THEATRE REVIEW: The Winter's Tale

The Royal Shakespeare Theatre hosts a new production of The Winter's Tale before it sets off on tour, featuring madness, romance and an unusual amount of Morris dancing.


The Winter's Tale follows the tragic collapse of several relationships at once after Leontes (Jo Stone-Fewings), King of Sicilia, believes his wife Hermione (Tara Fitzgerald) is having an affair with his best friend, Polixenes (Adam Levy), King of Bohemia. Everything goes wrong in spectacular fashion, leading to Leontes and Hermione's daughter Perdita being abandoned on the shore in Bohemia, Hermione dead and Leontes deeply repentant yet ultimately powerless. Many years later, Perdita (Emma Noakes) meets Florizel (Gavin Fowler), Polixenes' son, and begins a romance that could redeem and restore the happiness that has been lost.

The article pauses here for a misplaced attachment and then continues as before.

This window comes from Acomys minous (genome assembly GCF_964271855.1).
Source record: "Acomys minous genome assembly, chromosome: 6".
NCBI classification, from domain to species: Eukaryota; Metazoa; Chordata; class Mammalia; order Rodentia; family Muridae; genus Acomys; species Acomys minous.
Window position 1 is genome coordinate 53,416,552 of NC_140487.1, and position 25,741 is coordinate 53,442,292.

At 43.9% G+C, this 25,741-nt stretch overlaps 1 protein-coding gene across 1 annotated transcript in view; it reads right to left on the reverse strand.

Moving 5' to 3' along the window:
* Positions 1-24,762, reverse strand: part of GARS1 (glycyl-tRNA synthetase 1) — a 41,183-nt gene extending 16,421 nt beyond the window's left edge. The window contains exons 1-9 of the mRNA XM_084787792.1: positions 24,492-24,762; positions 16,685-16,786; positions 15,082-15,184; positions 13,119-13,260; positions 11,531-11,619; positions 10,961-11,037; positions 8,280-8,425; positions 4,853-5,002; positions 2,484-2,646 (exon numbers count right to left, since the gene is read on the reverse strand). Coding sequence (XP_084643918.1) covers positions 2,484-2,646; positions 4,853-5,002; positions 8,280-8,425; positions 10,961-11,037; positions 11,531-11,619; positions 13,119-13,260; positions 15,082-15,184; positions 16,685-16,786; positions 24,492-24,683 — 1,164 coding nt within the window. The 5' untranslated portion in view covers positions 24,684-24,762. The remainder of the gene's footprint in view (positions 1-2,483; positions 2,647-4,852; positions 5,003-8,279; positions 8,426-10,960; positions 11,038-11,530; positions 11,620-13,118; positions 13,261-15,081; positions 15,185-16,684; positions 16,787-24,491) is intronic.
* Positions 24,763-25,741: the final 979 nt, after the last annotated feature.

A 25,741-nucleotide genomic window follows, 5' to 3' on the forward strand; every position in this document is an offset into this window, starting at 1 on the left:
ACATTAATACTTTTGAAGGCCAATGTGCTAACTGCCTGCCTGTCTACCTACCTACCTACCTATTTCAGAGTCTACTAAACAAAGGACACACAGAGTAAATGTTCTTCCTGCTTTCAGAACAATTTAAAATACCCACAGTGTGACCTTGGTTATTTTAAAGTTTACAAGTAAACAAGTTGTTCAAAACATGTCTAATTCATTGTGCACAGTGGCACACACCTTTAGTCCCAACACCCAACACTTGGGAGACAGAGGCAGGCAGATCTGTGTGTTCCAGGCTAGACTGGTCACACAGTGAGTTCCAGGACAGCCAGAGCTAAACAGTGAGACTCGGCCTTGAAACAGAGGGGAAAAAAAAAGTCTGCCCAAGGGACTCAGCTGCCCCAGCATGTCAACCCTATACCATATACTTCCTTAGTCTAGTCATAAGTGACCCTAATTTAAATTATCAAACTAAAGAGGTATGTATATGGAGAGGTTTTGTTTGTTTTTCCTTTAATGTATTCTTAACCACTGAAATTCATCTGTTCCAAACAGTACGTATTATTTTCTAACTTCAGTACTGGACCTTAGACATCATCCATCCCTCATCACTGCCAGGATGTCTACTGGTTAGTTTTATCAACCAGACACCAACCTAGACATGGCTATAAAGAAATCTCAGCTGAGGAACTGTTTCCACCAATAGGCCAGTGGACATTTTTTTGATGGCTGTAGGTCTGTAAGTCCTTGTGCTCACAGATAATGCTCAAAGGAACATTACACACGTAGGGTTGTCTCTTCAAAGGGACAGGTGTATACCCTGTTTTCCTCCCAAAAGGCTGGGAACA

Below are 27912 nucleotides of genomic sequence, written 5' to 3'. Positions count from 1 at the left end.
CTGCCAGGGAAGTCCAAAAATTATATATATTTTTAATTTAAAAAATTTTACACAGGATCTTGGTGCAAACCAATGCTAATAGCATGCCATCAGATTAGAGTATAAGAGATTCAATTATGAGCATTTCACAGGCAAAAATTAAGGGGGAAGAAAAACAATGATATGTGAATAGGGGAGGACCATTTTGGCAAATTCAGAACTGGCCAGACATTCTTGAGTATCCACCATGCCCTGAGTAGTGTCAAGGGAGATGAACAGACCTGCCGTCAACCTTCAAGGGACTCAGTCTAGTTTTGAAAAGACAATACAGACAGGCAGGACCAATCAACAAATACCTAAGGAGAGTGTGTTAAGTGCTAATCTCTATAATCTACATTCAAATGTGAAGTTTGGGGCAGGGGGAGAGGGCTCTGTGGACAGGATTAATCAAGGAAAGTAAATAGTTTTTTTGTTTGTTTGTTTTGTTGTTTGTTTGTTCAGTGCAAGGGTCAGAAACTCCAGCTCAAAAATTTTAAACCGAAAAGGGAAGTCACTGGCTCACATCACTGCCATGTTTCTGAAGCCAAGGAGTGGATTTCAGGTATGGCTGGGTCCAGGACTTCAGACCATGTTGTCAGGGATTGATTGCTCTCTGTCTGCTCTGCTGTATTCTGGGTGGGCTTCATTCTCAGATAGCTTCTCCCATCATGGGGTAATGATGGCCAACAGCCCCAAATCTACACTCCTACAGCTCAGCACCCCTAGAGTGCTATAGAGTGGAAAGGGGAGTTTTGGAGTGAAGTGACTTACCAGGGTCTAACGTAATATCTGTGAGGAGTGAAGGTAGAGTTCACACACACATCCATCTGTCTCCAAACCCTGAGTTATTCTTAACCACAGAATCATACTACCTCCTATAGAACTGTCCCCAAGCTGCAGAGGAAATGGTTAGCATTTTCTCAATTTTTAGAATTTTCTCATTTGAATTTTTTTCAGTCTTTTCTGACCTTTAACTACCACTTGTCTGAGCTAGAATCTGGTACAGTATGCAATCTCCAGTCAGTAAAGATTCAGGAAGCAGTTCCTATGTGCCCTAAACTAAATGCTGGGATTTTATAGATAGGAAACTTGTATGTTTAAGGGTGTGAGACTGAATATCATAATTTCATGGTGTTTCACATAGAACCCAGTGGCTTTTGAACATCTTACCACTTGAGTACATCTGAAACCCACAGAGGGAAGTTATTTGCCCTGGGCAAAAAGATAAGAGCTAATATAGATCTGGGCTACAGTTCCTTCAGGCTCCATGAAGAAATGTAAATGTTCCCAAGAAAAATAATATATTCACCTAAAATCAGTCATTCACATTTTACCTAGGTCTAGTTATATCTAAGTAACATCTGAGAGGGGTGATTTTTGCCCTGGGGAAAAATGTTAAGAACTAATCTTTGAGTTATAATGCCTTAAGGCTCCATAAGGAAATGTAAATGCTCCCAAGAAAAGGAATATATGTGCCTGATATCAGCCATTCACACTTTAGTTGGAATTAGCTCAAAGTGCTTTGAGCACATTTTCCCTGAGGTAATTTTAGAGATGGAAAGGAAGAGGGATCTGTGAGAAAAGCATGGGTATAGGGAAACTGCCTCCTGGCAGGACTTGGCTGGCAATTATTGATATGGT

The first thing to be said about both the play itself and the performance of it is that it is all a very mixed bag. For the play, this is due to Shakespeare's mix of genres and styles, leading to a narrative that goes from tragedy to comedy and just about everything in between. It's a heady mix that provides a fascinating tale of relationships, both familial and romantic, and all the ups and downs that come with them. In performance though, this was unfortunately translated into a varied medley of great acting, dodgy accents and some weird directional choices. I went to see it with my friend Thomasin, who has also reviewed it on her blog, which I think you should definitely check out. It's a great review, and though our opinions differ greatly on some aspects (more on that later), we've agreed about most things.